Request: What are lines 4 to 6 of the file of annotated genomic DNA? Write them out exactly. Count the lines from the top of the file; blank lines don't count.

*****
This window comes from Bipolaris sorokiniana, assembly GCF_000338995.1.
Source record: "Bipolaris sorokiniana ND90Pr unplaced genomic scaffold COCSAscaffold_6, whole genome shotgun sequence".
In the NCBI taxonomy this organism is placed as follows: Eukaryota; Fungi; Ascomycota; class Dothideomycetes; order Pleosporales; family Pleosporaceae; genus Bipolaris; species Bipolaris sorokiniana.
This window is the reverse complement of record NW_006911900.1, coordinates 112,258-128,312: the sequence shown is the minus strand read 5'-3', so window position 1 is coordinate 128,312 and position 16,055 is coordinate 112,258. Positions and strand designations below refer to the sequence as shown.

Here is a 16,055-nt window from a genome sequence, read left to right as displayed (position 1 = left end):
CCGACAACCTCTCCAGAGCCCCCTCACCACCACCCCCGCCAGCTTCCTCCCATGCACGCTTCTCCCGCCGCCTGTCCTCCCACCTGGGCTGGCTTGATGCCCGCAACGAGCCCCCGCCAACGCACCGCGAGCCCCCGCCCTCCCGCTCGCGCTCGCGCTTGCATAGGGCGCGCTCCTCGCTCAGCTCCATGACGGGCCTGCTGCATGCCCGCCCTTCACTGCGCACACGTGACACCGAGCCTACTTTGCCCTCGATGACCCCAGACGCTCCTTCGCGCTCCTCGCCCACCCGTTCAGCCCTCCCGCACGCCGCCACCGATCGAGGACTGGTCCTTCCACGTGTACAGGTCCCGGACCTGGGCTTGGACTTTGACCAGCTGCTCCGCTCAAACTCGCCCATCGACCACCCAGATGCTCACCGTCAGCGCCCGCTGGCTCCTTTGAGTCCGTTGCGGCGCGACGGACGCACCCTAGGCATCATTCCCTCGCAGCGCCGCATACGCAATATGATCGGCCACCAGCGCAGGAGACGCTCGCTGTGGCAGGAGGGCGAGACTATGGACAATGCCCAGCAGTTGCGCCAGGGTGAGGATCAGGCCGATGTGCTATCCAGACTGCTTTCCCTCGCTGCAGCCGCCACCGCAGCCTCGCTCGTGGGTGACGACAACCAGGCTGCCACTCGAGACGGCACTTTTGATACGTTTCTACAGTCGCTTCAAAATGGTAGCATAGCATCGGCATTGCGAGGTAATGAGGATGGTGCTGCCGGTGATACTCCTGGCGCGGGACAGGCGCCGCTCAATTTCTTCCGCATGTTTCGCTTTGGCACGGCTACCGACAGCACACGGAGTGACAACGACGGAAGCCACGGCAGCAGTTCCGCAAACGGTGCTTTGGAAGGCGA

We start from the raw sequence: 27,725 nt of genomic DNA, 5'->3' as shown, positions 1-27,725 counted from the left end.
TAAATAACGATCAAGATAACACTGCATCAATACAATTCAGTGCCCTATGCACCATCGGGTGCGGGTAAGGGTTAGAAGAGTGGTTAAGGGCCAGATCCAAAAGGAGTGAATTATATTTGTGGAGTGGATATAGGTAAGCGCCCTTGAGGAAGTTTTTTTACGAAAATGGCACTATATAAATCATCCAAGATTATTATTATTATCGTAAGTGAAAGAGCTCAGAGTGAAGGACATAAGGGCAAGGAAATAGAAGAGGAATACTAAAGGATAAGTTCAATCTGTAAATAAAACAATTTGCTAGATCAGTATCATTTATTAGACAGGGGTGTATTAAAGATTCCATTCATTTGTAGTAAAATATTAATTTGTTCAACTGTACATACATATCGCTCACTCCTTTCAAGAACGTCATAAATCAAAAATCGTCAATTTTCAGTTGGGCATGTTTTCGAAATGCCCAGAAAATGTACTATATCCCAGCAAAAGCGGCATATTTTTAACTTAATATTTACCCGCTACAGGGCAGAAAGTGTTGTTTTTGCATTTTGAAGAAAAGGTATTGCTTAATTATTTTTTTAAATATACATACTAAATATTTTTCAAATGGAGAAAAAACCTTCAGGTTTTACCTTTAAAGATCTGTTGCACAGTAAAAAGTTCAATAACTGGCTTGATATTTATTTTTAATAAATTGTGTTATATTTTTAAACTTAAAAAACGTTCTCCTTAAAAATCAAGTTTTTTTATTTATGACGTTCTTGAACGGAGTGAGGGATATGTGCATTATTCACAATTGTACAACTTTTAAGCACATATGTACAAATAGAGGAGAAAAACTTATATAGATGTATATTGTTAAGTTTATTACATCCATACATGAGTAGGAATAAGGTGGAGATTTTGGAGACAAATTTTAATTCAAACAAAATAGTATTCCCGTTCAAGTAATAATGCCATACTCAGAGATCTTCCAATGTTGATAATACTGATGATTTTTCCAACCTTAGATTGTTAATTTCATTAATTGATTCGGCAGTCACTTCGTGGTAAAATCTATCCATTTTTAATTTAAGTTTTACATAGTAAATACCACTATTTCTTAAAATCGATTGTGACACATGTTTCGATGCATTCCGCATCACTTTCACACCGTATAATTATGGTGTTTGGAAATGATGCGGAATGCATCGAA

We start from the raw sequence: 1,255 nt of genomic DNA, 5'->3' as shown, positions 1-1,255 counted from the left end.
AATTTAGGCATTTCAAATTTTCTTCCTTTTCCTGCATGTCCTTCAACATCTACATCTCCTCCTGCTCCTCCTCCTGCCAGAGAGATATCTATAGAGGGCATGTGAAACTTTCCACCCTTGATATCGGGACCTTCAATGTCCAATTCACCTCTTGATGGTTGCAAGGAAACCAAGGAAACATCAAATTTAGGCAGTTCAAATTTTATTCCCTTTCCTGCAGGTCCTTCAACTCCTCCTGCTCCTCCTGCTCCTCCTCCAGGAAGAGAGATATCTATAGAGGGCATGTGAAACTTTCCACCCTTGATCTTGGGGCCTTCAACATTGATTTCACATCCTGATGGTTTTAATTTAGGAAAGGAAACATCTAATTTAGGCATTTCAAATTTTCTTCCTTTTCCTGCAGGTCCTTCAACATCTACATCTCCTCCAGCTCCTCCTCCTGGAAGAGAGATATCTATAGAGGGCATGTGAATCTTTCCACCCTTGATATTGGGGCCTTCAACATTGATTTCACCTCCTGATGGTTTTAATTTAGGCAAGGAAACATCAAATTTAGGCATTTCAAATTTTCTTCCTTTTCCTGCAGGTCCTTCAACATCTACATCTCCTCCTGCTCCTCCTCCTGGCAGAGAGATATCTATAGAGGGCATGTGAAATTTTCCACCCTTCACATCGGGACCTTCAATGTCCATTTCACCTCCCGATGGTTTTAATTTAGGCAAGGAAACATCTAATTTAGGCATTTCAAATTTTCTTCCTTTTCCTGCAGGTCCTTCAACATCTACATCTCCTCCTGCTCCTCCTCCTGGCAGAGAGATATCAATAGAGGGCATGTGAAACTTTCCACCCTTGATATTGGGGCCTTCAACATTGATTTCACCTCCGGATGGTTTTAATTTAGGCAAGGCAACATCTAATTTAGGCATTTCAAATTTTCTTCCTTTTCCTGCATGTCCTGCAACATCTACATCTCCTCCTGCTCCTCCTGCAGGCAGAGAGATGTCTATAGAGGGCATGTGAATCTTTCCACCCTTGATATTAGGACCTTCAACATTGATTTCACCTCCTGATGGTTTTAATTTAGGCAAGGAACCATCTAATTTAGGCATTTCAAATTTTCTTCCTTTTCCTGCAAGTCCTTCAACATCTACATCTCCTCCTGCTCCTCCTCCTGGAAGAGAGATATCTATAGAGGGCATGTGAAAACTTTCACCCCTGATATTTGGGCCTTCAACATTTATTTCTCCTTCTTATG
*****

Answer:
This window is the reverse complement of record NW_006911900.1, coordinates 112,258-128,312: the sequence shown is the minus strand read 5'-3', so window position 1 is coordinate 128,312 and position 16,055 is coordinate 112,258. Positions and strand designations below refer to the sequence as shown.

Here is a 16,055-nt window from a genome sequence, read left to right as displayed (position 1 = left end):
CCGACAACCTCTCCAGAGCCCCCTCACCACCACCCCCGCCAGCTTCCTCCCATGCACGCTTCTCCCGCCGCCTGTCCTCCCACCTGGGCTGGCTTGATGCCCGCAACGAGCCCCCGCCAACGCACCGCGAGCCCCCGCCCTCCCGCTCGCGCTCGCGCTTGCATAGGGCGCGCTCCTCGCTCAGCTCCATGACGGGCCTGCTGCATGCCCGCCCTTCACTGCGCACACGTGACACCGAGCCTACTTTGCCCTCGATGACCCCAGACGCTCCTTCGCGCTCCTCGCCCACCCGTTCAGCCCTCCCGCACGCCGCCACCGATCGAGGACTGGTCCTTCCACGTGTACAGGTCCCGGACCTGGGCTTGGACTTTGACCAGCTGCTCCGCTCAAACTCGCCCATCGACCACCCAGATGCTCACCGTCAGCGCCCGCTGGCTCCTTTGAGTCCGTTGCGGCGCGACGGACGCACCCTAGGCATCATTCCCTCGCAGCGCCGCATACGCAATATGATCGGCCACCAGCGCAGGAGACGCTCGCTGTGGCAGGAGGGCGAGACTATGGACAATGCCCAGCAGTTGCGCCAGGGTGAGGATCAGGCCGATGTGCTATCCAGACTGCTTTCCCTCGCTGCAGCCGCCACCGCAGCCTCGCTCGTGGGTGACGACAACCAGGCTGCCACTCGAGACGGCACTTTTGATACGTTTCTACAGTCGCTTCAAAATGGTAGCATAGCATCGGCATTGCGAGGTAATGAGGATGGTGCTGCCGGTGATACTCCTGGCGCGGGACAGGCGCCGCTCAATTTCTTCCGCATGTTTCGCTTTGGCACGGCTACCGACAGCACACGGAGTGACAACGACGGAAGCCACGGCAGCAGTTCCGCAAACGGTGCTTTGGAAGGCGA